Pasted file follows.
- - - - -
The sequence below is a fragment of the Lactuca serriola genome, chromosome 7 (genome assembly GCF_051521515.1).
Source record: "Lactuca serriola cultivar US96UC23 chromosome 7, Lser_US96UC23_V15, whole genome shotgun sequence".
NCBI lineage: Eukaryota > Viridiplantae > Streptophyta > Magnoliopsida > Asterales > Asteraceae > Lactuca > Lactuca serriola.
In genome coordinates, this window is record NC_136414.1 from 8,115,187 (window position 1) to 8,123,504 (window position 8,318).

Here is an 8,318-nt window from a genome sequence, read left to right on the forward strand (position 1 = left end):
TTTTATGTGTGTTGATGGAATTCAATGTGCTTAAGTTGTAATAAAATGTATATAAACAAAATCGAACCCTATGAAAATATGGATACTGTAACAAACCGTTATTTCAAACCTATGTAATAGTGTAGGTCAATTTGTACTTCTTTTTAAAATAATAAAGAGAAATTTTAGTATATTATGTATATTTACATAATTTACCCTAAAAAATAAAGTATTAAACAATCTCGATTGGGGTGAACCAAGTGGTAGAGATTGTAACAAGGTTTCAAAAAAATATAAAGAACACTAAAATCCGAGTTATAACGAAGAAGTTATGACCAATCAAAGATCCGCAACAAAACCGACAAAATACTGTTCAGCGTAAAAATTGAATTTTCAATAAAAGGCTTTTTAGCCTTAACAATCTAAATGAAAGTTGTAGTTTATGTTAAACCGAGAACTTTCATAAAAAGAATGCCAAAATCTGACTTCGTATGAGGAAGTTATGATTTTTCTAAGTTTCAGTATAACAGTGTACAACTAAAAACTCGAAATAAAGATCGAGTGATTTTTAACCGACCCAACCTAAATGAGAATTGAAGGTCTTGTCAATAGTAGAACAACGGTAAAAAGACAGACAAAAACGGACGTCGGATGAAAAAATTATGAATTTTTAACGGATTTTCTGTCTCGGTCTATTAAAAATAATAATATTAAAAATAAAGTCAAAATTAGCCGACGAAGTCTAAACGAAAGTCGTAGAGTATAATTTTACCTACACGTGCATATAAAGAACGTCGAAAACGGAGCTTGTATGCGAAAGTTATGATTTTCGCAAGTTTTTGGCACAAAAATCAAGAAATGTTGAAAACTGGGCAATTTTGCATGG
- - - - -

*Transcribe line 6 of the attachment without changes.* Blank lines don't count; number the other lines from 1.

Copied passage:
TTTTATGTGTGTTGATGGAATTCAATGTGCTTAAGTTGTAATAAAATGTATATAAACAAAATCGAACCCTATGAAAATATGGATACTGTAACAAACCGTTATTTCAAACCTATGTAATAGTGTAGGTCAATTTGTACTTCTTTTTAAAATAATAAAGAGAAATTTTAGTATATTATGTATATTTACATAATTTACCCTAAAAAATAAAGTATTAAACAATCTCGATTGGGGTGAACCAAGTGGTAGAGATTGTAACAAGGTTTCAAAAAAATATAAAGAACACTAAAATCCGAGTTATAACGAAGAAGTTATGACCAATCAAAGATCCGCAACAAAACCGACAAAATACTGTTCAGCGTAAAAATTGAATTTTCAATAAAAGGCTTTTTAGCCTTAACAATCTAAATGAAAGTTGTAGTTTATGTTAAACCGAGAACTTTCATAAAAAGAATGCCAAAATCTGACTTCGTATGAGGAAGTTATGATTTTTCTAAGTTTCAGTATAACAGTGTACAACTAAAAACTCGAAATAAAGATCGAGTGATTTTTAACCGACCCAACCTAAATGAGAATTGAAGGTCTTGTCAATAGTAGAACAACGGTAAAAAGACAGACAAAAACGGACGTCGGATGAAAAAATTATGAATTTTTAACGGATTTTCTGTCTCGGTCTATTAAAAATAATAATATTAAAAATAAAGTCAAAATTAGCCGACGAAGTCTAAACGAAAGTCGTAGAGTATAATTTTACCTACACGTGCATATAAAGAACGTCGAAAACGGAGCTTGTATGCGAAAGTTATGATTTTCGCAAGTTTTTGGCACAAAAATCAAGAAATGTTGAAAACTGGGCAATTTTGCATGG